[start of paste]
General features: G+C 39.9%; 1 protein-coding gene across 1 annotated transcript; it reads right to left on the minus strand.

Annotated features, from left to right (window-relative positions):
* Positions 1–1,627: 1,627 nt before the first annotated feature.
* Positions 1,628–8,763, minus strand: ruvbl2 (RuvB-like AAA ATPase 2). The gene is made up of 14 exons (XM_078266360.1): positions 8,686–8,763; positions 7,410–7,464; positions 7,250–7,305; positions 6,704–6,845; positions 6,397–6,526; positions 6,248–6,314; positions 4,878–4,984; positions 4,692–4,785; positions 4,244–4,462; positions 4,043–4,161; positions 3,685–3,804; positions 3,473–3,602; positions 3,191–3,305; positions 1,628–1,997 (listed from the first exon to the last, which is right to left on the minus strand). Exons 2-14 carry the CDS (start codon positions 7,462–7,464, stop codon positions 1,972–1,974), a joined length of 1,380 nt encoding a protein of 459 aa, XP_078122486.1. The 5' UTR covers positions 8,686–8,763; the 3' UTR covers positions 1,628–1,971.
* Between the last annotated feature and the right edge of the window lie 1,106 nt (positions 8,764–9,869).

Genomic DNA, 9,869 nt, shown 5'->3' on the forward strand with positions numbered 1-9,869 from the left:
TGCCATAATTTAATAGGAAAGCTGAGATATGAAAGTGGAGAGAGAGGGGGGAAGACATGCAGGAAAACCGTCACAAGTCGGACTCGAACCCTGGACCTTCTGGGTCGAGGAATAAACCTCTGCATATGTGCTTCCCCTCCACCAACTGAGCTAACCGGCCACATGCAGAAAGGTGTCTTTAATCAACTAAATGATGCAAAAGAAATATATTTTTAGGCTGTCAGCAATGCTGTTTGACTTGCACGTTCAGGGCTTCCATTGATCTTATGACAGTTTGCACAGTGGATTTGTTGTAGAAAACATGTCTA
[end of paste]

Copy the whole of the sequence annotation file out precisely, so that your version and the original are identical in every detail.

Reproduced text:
General features: G+C 39.9%; 1 protein-coding gene across 1 annotated transcript; it reads right to left on the minus strand.

Annotated features, from left to right (window-relative positions):
* Positions 1–1,627: 1,627 nt before the first annotated feature.
* Positions 1,628–8,763, minus strand: ruvbl2 (RuvB-like AAA ATPase 2). The gene is made up of 14 exons (XM_078266360.1): positions 8,686–8,763; positions 7,410–7,464; positions 7,250–7,305; positions 6,704–6,845; positions 6,397–6,526; positions 6,248–6,314; positions 4,878–4,984; positions 4,692–4,785; positions 4,244–4,462; positions 4,043–4,161; positions 3,685–3,804; positions 3,473–3,602; positions 3,191–3,305; positions 1,628–1,997 (listed from the first exon to the last, which is right to left on the minus strand). Exons 2-14 carry the CDS (start codon positions 7,462–7,464, stop codon positions 1,972–1,974), a joined length of 1,380 nt encoding a protein of 459 aa, XP_078122486.1. The 5' UTR covers positions 8,686–8,763; the 3' UTR covers positions 1,628–1,971.
* Between the last annotated feature and the right edge of the window lie 1,106 nt (positions 8,764–9,869).

Genomic DNA, 9,869 nt, shown 5'->3' on the forward strand with positions numbered 1-9,869 from the left:
TGCCATAATTTAATAGGAAAGCTGAGATATGAAAGTGGAGAGAGAGGGGGGAAGACATGCAGGAAAACCGTCACAAGTCGGACTCGAACCCTGGACCTTCTGGGTCGAGGAATAAACCTCTGCATATGTGCTTCCCCTCCACCAACTGAGCTAACCGGCCACATGCAGAAAGGTGTCTTTAATCAACTAAATGATGCAAAAGAAATATATTTTTAGGCTGTCAGCAATGCTGTTTGACTTGCACGTTCAGGGCTTCCATTGATCTTATGACAGTTTGCACAGTGGATTTGTTGTAGAAAACATGTCTA